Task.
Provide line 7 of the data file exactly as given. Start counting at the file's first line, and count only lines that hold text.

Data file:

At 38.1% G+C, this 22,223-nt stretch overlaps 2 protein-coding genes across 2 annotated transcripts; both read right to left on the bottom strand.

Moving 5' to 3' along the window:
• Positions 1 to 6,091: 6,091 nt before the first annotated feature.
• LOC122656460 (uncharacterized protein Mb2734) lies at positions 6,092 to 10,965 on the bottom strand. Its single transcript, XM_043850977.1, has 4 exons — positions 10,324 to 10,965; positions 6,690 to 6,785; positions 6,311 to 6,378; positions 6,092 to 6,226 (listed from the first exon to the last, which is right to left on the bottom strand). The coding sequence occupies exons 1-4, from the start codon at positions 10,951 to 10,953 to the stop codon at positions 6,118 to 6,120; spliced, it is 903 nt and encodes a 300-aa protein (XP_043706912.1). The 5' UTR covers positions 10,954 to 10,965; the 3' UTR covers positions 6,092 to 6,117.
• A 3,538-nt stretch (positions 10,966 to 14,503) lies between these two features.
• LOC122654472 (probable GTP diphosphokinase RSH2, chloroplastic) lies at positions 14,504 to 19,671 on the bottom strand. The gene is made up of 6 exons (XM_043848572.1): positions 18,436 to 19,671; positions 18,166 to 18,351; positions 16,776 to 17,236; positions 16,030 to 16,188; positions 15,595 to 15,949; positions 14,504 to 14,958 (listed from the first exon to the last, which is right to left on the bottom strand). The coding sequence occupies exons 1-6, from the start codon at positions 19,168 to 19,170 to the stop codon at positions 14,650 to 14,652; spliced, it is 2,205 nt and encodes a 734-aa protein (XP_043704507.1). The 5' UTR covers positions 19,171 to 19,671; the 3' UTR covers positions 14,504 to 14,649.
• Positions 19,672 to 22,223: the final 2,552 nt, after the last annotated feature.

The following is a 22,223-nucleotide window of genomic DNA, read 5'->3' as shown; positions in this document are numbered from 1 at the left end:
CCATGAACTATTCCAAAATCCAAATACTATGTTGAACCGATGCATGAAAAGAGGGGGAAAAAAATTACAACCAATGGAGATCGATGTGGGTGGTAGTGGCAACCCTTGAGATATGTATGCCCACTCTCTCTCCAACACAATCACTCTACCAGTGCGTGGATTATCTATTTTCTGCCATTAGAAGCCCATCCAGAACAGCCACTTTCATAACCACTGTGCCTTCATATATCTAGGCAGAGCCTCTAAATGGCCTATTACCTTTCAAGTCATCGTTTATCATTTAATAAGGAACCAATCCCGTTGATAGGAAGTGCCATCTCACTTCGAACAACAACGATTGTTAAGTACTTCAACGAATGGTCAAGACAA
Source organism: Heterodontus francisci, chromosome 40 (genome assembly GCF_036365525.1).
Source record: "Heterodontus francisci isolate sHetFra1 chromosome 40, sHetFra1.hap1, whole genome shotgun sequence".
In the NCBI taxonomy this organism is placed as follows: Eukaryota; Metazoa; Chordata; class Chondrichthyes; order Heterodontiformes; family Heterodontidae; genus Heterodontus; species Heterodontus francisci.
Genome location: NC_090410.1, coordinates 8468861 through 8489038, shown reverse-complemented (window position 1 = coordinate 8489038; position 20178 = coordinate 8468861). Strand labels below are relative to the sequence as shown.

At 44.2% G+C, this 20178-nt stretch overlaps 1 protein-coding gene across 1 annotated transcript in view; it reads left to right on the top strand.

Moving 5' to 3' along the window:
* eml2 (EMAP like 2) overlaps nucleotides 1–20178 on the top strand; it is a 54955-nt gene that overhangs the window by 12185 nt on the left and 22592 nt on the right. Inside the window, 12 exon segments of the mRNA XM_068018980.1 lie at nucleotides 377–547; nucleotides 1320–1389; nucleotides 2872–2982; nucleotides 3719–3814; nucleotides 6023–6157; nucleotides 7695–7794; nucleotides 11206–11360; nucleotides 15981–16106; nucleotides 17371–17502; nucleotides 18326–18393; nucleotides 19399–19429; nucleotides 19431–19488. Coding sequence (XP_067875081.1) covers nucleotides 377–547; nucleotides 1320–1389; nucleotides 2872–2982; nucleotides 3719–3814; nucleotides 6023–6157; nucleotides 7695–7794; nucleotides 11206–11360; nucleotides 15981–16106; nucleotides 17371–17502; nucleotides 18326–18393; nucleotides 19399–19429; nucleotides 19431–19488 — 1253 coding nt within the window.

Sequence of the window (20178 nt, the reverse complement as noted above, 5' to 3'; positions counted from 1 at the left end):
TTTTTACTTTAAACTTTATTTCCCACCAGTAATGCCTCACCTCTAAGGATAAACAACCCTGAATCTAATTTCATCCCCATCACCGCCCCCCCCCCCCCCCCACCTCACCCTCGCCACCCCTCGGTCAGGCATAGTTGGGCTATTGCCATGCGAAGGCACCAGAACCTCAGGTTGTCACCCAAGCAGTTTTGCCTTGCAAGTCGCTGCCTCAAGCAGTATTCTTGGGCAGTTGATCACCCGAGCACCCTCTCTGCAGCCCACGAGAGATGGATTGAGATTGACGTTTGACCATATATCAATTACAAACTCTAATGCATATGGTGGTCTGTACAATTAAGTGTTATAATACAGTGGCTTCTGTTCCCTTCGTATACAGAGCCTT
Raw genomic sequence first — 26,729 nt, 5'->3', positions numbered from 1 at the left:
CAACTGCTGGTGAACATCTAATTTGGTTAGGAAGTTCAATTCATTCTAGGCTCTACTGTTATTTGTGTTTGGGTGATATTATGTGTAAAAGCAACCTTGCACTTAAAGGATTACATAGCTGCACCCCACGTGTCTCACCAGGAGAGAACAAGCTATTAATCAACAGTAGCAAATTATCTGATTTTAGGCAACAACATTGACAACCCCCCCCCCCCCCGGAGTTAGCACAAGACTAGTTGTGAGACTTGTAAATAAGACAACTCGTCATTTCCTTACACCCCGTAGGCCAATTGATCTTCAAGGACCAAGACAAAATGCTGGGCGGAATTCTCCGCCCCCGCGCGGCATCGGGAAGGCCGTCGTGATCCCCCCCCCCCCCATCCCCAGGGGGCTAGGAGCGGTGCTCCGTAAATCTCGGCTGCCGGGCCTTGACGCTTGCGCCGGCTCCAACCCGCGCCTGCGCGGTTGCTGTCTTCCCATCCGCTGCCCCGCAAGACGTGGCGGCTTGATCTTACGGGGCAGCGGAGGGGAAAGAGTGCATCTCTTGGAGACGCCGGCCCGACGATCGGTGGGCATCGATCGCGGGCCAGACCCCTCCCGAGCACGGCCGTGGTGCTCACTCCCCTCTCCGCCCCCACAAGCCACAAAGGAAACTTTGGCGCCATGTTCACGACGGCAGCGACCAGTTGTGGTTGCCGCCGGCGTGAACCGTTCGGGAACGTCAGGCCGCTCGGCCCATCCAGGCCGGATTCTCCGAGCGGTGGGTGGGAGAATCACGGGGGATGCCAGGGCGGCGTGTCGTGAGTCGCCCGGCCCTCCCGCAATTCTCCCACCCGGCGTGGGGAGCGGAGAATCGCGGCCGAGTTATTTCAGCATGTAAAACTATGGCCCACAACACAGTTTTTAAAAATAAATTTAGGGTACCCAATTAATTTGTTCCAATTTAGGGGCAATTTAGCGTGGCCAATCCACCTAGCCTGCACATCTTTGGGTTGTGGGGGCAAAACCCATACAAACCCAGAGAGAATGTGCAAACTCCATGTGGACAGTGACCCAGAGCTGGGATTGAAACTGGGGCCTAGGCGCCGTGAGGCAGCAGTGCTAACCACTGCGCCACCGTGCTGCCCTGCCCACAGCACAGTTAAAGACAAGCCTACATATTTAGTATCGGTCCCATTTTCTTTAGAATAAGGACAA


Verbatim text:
• Positions 19,672 to 22,223: the final 2,552 nt, after the last annotated feature.